Have you heard of hyper-loops, undersea hotels, and made-to-order 3D-printed buildings? These were just concepts a few years ago, but are reality now.
These structures need to be designed for either transporting people through natural surroundings, protecting them from natural surroundings, or allowing them to interact with natural surroundings. The commonalities that underlay these structures consist of intricate linkages between product, nature, and life.
In fact, the original charter of the Institution of Civil Engineers describes the civil engineering profession as “the art of directing the great sources of power in nature for the use and convenience of man”, and herein underlies the role of product, nature and life.
So we need to think about product, nature, and life together not only to allow for creating innovative designs, but also to provide optimal functionality, ensure safety, and safeguard sustainability, for ecological well-being. Product, nature, and life, hence, need to play a conjoined role during planning for large engineering projects such as city developments, large transportation projects, as well as dam and irrigation works.
How can we include nature and life – and by life we mean human life – in the design process of an architectural structure?
This will need to be done through realistic simulations that take into account precise geometry and material properties, realistic representations of physical and natural processes, and rational predictions of experiences by people.
Representing products as they are has become fairly widespread and well understood. Engineers are able to create a detailed geometrical representation of the product, be it a doubly curved concrete superstructure, a curved Plexiglas window on an undersea hotel structure, sound absorbing acoustic panels inside auditoriums, or roof tiles and linings in railroad tunnels.
The key however to understand how an entire structure will behave in real life is to accurately represent the material properties it’s composed of, including the response behavior of the material to changes in stress and temperature over time, and material degradation due to interactions with humans and natural surroundings.
Loads, both external as well as internally generated, need to be taken into account together with externally applied disturbances, such as those during earthquakes.
The geometry, material characteristics, and the driving forces of loads and prescribed disturbances, need to be combined and solved in order to obtain a structural response that the experiencer then perceives. The more information on the complete system that one is able to take into account, the better will the structural response prediction be.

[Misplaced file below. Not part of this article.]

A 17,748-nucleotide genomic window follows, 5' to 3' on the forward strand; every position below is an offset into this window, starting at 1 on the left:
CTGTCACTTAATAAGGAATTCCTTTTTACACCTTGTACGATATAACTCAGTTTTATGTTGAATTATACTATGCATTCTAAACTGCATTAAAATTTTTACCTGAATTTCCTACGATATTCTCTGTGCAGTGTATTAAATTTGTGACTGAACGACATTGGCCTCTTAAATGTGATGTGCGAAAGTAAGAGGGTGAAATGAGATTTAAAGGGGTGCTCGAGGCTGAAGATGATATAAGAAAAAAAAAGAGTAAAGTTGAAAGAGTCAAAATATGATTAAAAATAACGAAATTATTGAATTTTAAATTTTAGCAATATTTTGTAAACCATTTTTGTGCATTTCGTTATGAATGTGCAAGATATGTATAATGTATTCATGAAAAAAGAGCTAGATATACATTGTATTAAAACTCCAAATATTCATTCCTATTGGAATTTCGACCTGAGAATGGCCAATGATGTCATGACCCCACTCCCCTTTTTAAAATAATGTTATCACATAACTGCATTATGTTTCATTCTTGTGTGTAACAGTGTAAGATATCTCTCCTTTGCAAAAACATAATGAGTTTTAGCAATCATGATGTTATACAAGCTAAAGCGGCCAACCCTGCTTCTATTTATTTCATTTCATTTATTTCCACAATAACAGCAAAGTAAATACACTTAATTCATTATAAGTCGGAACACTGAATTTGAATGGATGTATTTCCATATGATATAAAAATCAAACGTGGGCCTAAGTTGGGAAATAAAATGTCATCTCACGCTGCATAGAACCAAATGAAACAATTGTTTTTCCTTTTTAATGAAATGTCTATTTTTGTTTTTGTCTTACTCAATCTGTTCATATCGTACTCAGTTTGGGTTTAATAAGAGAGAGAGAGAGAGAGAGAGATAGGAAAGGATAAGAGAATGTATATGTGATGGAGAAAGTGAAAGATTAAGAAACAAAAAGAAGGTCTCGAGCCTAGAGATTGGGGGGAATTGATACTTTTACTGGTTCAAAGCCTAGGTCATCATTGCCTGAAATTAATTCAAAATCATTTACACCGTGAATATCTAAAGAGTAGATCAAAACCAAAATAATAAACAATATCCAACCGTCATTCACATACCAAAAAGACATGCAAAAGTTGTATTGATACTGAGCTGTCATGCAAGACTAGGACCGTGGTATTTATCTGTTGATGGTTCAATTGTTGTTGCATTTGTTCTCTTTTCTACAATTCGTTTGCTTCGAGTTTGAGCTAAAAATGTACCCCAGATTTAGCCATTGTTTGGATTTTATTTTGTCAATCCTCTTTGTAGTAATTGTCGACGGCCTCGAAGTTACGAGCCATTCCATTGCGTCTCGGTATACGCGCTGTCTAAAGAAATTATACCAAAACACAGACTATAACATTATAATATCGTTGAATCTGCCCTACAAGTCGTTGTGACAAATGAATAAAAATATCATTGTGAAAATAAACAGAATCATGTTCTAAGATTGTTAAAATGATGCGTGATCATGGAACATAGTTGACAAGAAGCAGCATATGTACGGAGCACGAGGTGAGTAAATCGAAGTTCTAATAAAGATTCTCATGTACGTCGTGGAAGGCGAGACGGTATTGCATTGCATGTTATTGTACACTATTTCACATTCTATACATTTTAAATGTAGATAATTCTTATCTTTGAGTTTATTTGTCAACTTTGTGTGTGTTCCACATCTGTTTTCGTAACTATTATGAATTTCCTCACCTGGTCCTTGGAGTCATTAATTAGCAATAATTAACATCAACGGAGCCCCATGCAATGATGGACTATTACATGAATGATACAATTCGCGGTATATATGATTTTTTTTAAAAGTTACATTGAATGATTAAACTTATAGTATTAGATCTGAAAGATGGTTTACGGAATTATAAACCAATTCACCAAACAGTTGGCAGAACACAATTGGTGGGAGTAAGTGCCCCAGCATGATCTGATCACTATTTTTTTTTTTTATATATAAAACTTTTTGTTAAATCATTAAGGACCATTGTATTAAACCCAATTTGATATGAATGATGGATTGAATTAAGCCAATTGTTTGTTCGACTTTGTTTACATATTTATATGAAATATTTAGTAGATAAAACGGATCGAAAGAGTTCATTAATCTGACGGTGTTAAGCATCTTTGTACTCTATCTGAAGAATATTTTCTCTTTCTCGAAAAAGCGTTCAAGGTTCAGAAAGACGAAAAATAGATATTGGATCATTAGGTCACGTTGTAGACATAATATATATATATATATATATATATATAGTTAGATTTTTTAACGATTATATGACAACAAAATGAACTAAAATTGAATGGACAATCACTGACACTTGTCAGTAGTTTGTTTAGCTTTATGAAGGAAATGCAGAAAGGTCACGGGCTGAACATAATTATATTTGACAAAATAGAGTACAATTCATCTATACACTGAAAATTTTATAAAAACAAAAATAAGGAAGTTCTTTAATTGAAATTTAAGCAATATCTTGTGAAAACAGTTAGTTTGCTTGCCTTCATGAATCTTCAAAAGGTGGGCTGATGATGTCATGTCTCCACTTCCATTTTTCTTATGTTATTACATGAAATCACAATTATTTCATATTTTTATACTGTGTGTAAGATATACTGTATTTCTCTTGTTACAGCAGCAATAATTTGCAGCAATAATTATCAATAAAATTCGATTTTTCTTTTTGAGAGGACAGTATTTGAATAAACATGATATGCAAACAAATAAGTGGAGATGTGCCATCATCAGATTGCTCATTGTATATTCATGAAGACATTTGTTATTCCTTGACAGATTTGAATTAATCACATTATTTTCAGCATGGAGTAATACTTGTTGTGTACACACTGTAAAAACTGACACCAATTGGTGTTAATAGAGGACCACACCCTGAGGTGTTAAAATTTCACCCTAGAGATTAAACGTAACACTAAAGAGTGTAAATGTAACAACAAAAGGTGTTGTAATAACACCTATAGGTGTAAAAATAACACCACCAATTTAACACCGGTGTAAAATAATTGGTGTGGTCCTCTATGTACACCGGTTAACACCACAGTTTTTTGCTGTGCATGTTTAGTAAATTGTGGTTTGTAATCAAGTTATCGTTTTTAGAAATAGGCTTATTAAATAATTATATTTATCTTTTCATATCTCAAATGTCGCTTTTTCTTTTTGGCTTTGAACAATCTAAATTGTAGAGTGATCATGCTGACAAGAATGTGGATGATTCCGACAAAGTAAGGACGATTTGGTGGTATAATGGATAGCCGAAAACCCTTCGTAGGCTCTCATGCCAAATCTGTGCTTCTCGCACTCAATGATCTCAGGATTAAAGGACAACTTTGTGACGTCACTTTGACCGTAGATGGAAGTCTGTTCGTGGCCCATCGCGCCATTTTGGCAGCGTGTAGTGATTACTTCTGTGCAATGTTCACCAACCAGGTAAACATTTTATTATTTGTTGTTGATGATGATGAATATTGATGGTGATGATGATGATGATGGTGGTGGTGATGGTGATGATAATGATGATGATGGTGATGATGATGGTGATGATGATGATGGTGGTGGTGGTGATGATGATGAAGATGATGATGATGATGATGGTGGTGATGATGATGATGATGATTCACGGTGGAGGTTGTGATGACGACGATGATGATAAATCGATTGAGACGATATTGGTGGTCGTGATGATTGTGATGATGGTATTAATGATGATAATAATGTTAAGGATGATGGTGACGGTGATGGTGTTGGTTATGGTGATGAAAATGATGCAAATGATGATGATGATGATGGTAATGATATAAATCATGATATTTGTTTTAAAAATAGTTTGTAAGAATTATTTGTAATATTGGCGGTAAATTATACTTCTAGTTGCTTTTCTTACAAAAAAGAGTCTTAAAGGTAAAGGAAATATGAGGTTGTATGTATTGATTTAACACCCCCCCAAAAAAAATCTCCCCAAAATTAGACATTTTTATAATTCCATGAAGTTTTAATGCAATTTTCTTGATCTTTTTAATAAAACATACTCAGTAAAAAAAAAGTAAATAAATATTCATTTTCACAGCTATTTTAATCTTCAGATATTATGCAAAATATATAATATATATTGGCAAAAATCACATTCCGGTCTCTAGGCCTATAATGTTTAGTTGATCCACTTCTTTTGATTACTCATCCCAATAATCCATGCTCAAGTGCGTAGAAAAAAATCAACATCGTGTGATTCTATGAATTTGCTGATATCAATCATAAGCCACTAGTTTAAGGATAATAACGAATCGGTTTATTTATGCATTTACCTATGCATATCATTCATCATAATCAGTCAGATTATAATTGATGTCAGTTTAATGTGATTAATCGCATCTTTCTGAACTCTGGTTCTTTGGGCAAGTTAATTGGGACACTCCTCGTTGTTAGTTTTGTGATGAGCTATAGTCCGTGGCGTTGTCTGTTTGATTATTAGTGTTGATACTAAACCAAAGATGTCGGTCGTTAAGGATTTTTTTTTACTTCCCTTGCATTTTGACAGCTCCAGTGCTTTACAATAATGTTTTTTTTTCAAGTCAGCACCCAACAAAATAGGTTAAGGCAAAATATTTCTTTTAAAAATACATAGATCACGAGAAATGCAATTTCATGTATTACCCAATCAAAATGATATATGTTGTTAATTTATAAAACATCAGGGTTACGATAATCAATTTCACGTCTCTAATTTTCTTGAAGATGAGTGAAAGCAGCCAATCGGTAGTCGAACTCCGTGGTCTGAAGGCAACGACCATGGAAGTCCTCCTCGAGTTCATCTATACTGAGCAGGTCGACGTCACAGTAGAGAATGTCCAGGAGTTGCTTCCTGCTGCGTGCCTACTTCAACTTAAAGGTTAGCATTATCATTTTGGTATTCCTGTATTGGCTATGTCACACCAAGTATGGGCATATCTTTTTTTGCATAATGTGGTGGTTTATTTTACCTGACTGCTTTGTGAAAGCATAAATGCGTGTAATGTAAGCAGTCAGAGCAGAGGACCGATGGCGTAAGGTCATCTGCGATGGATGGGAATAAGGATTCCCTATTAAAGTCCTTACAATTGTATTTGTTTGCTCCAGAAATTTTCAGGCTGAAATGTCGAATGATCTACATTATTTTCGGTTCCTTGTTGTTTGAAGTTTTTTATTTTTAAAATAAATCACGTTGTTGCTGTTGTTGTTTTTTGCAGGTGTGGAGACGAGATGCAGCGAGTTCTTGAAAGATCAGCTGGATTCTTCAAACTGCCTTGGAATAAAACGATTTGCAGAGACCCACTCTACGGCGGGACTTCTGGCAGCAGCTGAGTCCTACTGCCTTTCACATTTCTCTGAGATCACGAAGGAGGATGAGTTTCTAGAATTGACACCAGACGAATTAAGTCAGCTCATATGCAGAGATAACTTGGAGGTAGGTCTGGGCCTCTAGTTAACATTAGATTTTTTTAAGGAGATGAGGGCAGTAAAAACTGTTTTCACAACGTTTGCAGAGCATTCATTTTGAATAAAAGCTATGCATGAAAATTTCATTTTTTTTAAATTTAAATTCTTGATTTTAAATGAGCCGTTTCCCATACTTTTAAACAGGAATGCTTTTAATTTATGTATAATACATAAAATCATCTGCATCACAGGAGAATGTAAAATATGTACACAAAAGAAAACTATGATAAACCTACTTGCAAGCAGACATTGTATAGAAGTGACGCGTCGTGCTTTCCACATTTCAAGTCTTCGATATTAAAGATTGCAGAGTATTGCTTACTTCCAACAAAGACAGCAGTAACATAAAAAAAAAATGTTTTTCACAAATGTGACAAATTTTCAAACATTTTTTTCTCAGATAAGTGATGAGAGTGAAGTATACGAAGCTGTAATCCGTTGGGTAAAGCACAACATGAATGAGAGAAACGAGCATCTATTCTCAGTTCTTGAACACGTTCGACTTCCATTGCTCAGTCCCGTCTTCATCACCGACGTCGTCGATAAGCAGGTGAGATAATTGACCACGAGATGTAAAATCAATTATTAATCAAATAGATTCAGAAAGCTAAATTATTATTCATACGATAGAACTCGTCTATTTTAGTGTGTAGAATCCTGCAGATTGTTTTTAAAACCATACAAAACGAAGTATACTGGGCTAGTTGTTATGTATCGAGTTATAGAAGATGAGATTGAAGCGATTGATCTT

The complete system will then include the structure, foundations, rock or soil surrounding the foundations, wind, thermal inputs such as heat loading, and of course gravity.
Additionally, scenarios such as explosion loading, etc. will also need to be considered for assessing structural behavior during or subsequent to any of such contingencies.
Contact interactions, impact loading, construction and demolition sequences, retrofitting scenarios and options, and responses to seismic excitation can be evaluated.
This is what simulation brings to the table and the value companies reap from it—the ability to virtually understand everything about the behavior and impact of a building, a bridge, or a dam, before having to physically build them.
Looking at the bigger picture, the 3DEXPERIENCE Platform from Dassault Systèmes is uniquely positioned to allow users to leverage these capabilities in a single framework. It combines and integrates leading technologies from SIMULIA for realistic simulation, CATIA for accurate 3D representation of structures, GEOVIA for precise description of geo-stratification, and BIOVIA for the understanding of material behaviors starting at the atomistic level.
It will enable one to not only model buildings, but also their behaviors, including the way they interact with nature, the way nature interacts with them, and their impact on people, from the micro to the macro.
Speaking of macro scale, we see the emergence of the need for cities to model their entire infrastructure for planning purposes, including systems of buildings and equipment along with all the physical and web-enabled inter-connections linking them.
A unique effort is being undertaken at Dassault Systèmes to address these challenges through 3DEXPERIENCE City. As an example, a digital representation of the nation-city of Singapore is now being constructed and once completed can be used for planning purposes and to study “what-if” scenarios. It can be helpful for investigating the implications of certain decisions made by city government agencies, and to plan and channel urban growth.
These are exciting times for comprehensive simulation technologies to connect product, nature, and life in the AEC industry.
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